An industry review by ASIC has overlooked buy now, pay later arrangements provided by Afterpay, Brighte Capital, Certegy Ezi-Pay (which provides Humm), Openpay, Payright and ZipMoney Payments’ Zip Pay.
The number of active accounts with the six providers rose by 38 per cent year-on-year to 3.7 million in the 2018-19 financial year.
The number of transactions had also rocketed by 90 per cent, increasing from 16.8 per cent million in the 2017-18 year to 32 million in the 2018-19 financial year.
The transactions’ total value for the 2018-19 financial year was up by 79 per cent from the prior year, to $5.6 billion. Afterpay raked in the vast majority of transactions, covering 73 per cent, followed by ZipMoney and Certegy’s Humm, which managed 11 per cent respectively.
The rate of growth slowed through the COVID pandemic, but it was still substantial – ASIC reported that the number of transactions made in the year to June 2020 was up by 43 per cent on the prior year, to 4.8 million.
The number of users had grown by 25 per cent, while the total value of transactions was up by 43 per cent, to $824.6 million.
While the sector has continued to grow, the total value of personal credit card transactions has plateaued – in the 2018-19 financial year, it had almost stagnated from the year before, up by 0.3 per cent to $275.4 billion.
Established credit providers have also started offering their own versions of the buy now, pay later service: CBA recently partnered with European provider Klarna, while Westpac has teamed with Afterpay to offer its customers banking accounts.
Citi has described its Citi credit card instalment plan as a buy now, pay later arrangement, while both NAB and CBA have launched credit card products designed to be alternatives.
Some arrangements are now offered through credit card networks, allowing the service to be used outside established merchant relationships. For example, Zip can be used at any physical or online store where Visa is accepted.
Total revenue across the buy now, pay later providers, including funds gained from merchant fees, missed payments and other consumer fees, was up by 50 per cent year-on-year to $398 million in the 2019 financial year.
Merchant fees were the dominating source of revenue for all providers except ZipMoney, which produced the majority of its income from consumer revenue from fees other than late payment penalties.
For Afterpay, 80 per cent of its revenue came from merchant fees, with the remaining 20 per cent coming from late payment fees.
Consumers appeared to use the providers for different purposes. Afterpay, which had the lowest average transactional value, commonly offered its service for lower value items, such as clothing and other fashion items, while BrightePay, which had the highest average transaction value, targeted higher value items, including solar, battery and home improvement items.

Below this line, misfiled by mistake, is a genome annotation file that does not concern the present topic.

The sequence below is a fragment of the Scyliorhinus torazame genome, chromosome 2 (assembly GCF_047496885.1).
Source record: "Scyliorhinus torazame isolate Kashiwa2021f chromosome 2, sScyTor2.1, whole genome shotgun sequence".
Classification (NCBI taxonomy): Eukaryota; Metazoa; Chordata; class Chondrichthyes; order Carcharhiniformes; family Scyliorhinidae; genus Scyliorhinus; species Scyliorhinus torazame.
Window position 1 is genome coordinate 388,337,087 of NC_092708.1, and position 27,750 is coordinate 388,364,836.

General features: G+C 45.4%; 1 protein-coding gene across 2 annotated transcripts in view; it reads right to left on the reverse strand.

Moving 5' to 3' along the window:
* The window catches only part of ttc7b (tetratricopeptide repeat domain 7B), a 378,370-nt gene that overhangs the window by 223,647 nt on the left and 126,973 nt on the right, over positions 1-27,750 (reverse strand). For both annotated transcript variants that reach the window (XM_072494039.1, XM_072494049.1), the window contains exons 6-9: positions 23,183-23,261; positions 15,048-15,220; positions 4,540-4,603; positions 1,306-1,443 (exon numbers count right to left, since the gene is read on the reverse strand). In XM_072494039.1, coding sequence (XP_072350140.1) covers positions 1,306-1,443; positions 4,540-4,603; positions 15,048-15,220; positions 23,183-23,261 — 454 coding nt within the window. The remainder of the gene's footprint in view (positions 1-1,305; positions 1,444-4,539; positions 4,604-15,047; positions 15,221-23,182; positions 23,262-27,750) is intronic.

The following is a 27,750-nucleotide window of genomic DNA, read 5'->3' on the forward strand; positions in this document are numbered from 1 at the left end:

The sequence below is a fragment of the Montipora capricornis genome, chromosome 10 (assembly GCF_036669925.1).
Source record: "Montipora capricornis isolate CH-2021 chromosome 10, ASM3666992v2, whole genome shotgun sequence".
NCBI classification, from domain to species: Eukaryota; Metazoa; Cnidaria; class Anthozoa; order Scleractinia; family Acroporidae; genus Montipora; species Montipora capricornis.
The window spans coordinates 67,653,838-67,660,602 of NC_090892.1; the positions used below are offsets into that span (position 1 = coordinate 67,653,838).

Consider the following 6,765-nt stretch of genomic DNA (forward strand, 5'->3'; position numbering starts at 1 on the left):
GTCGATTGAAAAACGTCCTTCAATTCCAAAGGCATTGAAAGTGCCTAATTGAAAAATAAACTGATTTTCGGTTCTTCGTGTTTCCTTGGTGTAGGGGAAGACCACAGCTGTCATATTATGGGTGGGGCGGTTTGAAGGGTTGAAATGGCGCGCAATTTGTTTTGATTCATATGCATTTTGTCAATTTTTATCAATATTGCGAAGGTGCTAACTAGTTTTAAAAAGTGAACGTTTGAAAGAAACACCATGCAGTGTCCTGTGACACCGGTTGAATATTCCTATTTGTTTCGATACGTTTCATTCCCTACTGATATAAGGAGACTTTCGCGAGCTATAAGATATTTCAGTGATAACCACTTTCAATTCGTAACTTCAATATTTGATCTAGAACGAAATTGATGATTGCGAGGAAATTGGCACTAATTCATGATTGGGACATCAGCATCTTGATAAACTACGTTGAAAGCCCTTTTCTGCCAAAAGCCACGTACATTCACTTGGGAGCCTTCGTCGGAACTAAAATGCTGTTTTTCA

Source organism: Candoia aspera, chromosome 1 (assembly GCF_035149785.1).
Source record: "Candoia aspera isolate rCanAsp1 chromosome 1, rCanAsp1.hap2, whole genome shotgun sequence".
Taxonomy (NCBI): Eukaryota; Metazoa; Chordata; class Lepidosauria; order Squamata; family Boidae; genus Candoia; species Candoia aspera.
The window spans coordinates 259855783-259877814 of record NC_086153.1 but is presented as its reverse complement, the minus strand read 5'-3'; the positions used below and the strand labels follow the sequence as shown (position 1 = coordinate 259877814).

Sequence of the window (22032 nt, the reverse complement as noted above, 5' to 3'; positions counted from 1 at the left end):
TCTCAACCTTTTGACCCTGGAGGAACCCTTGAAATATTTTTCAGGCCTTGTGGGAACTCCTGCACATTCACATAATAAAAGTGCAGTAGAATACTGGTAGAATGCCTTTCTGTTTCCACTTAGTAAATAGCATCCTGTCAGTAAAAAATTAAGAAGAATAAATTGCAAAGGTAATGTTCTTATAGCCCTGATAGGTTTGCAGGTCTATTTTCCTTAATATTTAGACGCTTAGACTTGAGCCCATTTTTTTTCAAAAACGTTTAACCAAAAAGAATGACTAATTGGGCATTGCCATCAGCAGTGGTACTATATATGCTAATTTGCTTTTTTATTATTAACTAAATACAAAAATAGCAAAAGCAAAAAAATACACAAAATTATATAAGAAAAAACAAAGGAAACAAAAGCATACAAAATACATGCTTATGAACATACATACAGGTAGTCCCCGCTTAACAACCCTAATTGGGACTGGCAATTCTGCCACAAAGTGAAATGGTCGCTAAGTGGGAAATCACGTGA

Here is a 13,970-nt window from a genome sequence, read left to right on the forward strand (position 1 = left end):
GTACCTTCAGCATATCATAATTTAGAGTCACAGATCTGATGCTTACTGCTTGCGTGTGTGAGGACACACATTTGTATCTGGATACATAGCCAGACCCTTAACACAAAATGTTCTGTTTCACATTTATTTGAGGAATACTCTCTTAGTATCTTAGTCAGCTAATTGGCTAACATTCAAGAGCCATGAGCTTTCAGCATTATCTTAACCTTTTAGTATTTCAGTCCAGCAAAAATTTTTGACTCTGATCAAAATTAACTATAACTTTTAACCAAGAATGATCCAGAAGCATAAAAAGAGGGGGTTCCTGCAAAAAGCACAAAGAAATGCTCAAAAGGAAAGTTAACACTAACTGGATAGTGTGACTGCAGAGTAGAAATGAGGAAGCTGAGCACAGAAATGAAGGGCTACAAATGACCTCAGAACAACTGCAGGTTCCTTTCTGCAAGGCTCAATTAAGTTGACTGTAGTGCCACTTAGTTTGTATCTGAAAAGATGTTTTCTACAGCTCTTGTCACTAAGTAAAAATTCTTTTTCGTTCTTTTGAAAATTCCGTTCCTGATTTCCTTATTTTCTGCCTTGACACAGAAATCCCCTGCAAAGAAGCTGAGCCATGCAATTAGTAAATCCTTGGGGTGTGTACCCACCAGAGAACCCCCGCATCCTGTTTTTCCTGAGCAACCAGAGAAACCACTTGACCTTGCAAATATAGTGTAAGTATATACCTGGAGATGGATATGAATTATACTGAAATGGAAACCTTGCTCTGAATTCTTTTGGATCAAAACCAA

Afterpay had the second-lowest maximum loan amount of $2,000, while BrightePay’s maximum was the highest, on par with Humm at $30,000.
Younger people copping late fees
While buy now, pay later providers do not charge interest, most charge fees for when consumers miss a payment. A fifth (21 per cent) of customers surveyed in ASIC’s research had missed a payment in the last 12 months, with around half (47 per cent) being aged between 18 to 29.
A third (34 per cent) of the consumers who had missed payments had made at least six buy now, pay later purchases in the last six months and 55 per cent had used at least two different buy now, pay later arrangements in the last six months.
Some consumers reported negative consequences as a result of their use of the services – a fifth (20 per cent) surveyed said they cut back or went without essentials such as meals to make payments on time, while 15 per cent took out an additional loan.
Almost half (49 per cent) of the customers cutting back on essentials were aged 18-29 and 50 per cent also missed a payment.
Of those taking out an additional loan to pay off their buy now, pay later instalments, a similar proportion (50 per cent) was aged between 18 to 29.
Meanwhile one in five said during the last year they had missed or was late in paying other bills, in order to make their buy now, pay later payments on time.
However, the percentage of transactions incurring missed payment fees generally declined between January 2020 and June 2020 – a possible effect from COVID.
The revenue gained from late fees had grown in the 2018-19 financial year, up by 38 per cent from the year before, to more than $43 million.
ASIC has expressed concerns around consumer harm. There are regulatory changes coming that are expected to impact the sector, with the regulator’s design and distribution obligations coming into effect from October next year.
The industry is also developing a code of conduct, for which ASIC has said it expects providers to work together to deliver better outcomes for consumers.
Sarah Simpkins is a journalist at Momentum Media, reporting primarily on banking, financial services and wealth.
Prior to joining the team in 2018, Sarah worked in trade media and produced stories for a current affairs program on community radio.
Sarah has a dual bachelor's degree in science and journalism from the University of Queensland.